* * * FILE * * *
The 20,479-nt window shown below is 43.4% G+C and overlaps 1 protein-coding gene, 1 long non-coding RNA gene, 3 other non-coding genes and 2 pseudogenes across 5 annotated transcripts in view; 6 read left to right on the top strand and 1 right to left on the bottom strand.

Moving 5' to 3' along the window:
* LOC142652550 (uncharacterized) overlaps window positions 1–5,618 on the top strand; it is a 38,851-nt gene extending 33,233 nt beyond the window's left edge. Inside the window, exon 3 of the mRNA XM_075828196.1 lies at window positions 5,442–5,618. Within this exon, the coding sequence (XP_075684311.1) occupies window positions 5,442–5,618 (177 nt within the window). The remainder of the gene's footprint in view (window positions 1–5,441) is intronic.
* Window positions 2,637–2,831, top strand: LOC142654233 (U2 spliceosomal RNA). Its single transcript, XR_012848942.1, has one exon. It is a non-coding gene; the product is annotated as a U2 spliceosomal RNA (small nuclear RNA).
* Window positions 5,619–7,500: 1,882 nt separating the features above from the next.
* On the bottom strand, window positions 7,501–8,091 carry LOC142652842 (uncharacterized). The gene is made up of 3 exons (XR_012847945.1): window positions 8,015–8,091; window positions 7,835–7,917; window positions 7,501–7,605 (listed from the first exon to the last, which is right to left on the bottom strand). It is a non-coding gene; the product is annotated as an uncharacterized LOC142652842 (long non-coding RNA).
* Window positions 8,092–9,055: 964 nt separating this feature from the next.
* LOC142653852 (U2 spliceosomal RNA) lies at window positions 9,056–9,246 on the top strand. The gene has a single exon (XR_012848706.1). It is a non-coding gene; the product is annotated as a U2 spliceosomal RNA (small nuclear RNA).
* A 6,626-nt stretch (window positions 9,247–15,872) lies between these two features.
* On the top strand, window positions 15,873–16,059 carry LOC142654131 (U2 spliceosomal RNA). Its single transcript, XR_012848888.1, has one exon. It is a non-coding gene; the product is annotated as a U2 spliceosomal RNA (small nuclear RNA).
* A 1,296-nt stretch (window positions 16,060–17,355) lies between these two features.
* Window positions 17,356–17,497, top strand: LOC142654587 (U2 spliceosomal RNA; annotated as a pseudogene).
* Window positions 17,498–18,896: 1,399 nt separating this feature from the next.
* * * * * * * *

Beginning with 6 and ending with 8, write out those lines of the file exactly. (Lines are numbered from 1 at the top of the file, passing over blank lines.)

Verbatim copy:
* On the bottom strand, window positions 7,501–8,091 carry LOC142652842 (uncharacterized). The gene is made up of 3 exons (XR_012847945.1): window positions 8,015–8,091; window positions 7,835–7,917; window positions 7,501–7,605 (listed from the first exon to the last, which is right to left on the bottom strand). It is a non-coding gene; the product is annotated as an uncharacterized LOC142652842 (long non-coding RNA).
* Window positions 8,092–9,055: 964 nt separating this feature from the next.
* LOC142653852 (U2 spliceosomal RNA) lies at window positions 9,056–9,246 on the top strand. The gene has a single exon (XR_012848706.1). It is a non-coding gene; the product is annotated as a U2 spliceosomal RNA (small nuclear RNA).